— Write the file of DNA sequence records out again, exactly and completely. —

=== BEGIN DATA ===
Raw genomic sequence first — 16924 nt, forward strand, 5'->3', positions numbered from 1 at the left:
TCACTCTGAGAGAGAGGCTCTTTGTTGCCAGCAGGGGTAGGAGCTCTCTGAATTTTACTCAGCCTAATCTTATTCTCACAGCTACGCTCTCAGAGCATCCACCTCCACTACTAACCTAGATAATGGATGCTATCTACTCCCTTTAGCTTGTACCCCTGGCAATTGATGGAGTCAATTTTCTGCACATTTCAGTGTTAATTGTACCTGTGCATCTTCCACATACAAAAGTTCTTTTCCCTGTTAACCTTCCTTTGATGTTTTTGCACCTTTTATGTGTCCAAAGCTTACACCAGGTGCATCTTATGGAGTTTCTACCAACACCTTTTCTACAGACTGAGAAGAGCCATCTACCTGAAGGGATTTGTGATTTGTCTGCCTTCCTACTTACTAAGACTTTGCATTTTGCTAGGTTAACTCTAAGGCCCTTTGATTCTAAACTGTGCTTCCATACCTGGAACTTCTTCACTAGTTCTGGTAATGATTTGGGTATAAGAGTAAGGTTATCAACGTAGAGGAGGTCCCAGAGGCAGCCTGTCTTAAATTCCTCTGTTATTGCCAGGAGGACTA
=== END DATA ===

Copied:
Raw genomic sequence first — 16924 nt, forward strand, 5'->3', positions numbered from 1 at the left:
TCACTCTGAGAGAGAGGCTCTTTGTTGCCAGCAGGGGTAGGAGCTCTCTGAATTTTACTCAGCCTAATCTTATTCTCACAGCTACGCTCTCAGAGCATCCACCTCCACTACTAACCTAGATAATGGATGCTATCTACTCCCTTTAGCTTGTACCCCTGGCAATTGATGGAGTCAATTTTCTGCACATTTCAGTGTTAATTGTACCTGTGCATCTTCCACATACAAAAGTTCTTTTCCCTGTTAACCTTCCTTTGATGTTTTTGCACCTTTTATGTGTCCAAAGCTTACACCAGGTGCATCTTATGGAGTTTCTACCAACACCTTTTCTACAGACTGAGAAGAGCCATCTACCTGAAGGGATTTGTGATTTGTCTGCCTTCCTACTTACTAAGACTTTGCATTTTGCTAGGTTAACTCTAAGGCCCTTTGATTCTAAACTGTGCTTCCATACCTGGAACTTCTTCACTAGTTCTGGTAATGATTTGGGTATAAGAGTAAGGTTATCAACGTAGAGGAGGTCCCAGAGGCAGCCTGTCTTAAATTCCTCTGTTATTGCCAGGAGGACTA